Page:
GI: Mm-hmm [affirmative].

LS: It’s like a little…pond back there? Man-made?

GI: I don’t know.

LS: I think it’s man-made. Me and my kids like to go over there to watch the cars—

GI: [Laughs]

LS: —to see who’s dumb enough to go through the water. I have friends who’ll still go through—

GI: Right.

LS: —and it’s crazy on the days that it rains a little bit, that floods. The other side floods over here and then it’s just like, if you try to go down—which street is that, Llewellyn?

GI: It does flood over there on Llewellyn.

LS: Yeah, I think it is Llewellyn. You try to go down that street, you gotta go around.

GI: Yeah.

LS: Or you’re gonna get stuck. You’re gonna get stuck going down that street.

That’s why our worst part is probably—well, I will still say Ocean View. Yeah, cuz if you’re up there, over there by Willoughby, you’re not getting out.

GI: Mm-hmm.

LS: You’re not getting out. So I guess it would depend—well, then I’d say Downtown too…

GI: Yeah, Downtown is pretty bad, but everywhere is pretty bad.

LS: Like it’s all bad, all bad.

GI: So, over the years, do you feel like it’s been getting worse?

LS: So we were at the Rec Center, and I’m looking at this drain, and it’s not raining but it’s like filled to the top. Like, where is the water supposed to go? And you can see, even in little spots we have at the house—like, puddles of water are inside. And how—why are the pockets not, I guess, draining? Cuz you know, when I’m walking my dog at night time, it’s like a field, but it’s pockets of water. So, like, how is it inside the field like that?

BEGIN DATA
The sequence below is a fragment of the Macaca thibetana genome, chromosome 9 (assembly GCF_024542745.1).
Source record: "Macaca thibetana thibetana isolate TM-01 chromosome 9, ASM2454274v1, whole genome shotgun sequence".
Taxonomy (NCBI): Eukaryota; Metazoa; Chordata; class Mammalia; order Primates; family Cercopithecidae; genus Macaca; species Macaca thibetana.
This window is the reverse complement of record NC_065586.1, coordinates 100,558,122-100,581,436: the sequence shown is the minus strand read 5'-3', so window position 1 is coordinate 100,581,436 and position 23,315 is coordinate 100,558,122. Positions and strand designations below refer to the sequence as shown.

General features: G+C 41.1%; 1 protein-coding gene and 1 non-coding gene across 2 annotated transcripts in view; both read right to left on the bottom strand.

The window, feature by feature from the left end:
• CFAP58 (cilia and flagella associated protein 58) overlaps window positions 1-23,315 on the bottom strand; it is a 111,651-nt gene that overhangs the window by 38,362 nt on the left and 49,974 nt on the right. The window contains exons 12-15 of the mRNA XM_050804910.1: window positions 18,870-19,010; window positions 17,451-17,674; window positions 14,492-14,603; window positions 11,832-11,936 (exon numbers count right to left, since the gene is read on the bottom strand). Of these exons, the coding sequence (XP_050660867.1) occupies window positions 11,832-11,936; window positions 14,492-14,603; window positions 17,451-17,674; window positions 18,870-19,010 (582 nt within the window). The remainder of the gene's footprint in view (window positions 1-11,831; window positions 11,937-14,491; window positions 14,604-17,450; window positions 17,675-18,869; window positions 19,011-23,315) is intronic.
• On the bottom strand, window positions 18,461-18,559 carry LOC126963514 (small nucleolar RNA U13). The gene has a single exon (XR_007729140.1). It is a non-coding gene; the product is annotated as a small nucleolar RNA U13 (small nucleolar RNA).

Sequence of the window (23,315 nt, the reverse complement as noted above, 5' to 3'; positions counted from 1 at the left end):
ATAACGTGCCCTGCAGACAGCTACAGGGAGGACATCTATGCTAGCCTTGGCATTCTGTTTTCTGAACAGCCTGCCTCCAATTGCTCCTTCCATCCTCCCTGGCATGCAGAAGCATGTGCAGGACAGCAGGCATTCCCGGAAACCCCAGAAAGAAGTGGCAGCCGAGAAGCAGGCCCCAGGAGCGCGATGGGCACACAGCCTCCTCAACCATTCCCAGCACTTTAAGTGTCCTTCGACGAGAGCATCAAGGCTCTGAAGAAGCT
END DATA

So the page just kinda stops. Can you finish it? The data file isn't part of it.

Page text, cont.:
Cuz I guess the drain system—and even on our street, oh the street floods. Like, you have to—[gestures with her hands] so this is the sidewalk, and this is the car we’re getting out of. There’s a puddle of water you have to hop over so your shoes don’t get wet…or you gotta wait…

So, it’s supposed to be a leveled street, but no. The whole side, you can’t—if you have a car, everybody has to get out on the passenger’s side and hop over or you’re gonna step into water, and your whole shoe is gonna get wet.

GI: I know, yeah.

LS: It’s disgusting [laughs]. It is.

GI: And so if you own a home, do you have flood insurance?

LS: No, I don’t own a home.

GI: Do you think flood insurance would make a big difference and in what ways?

LS: I mean, yes and no because, I mean, you have to pay a copay I’m pretty sure, right, or some kind of deductible.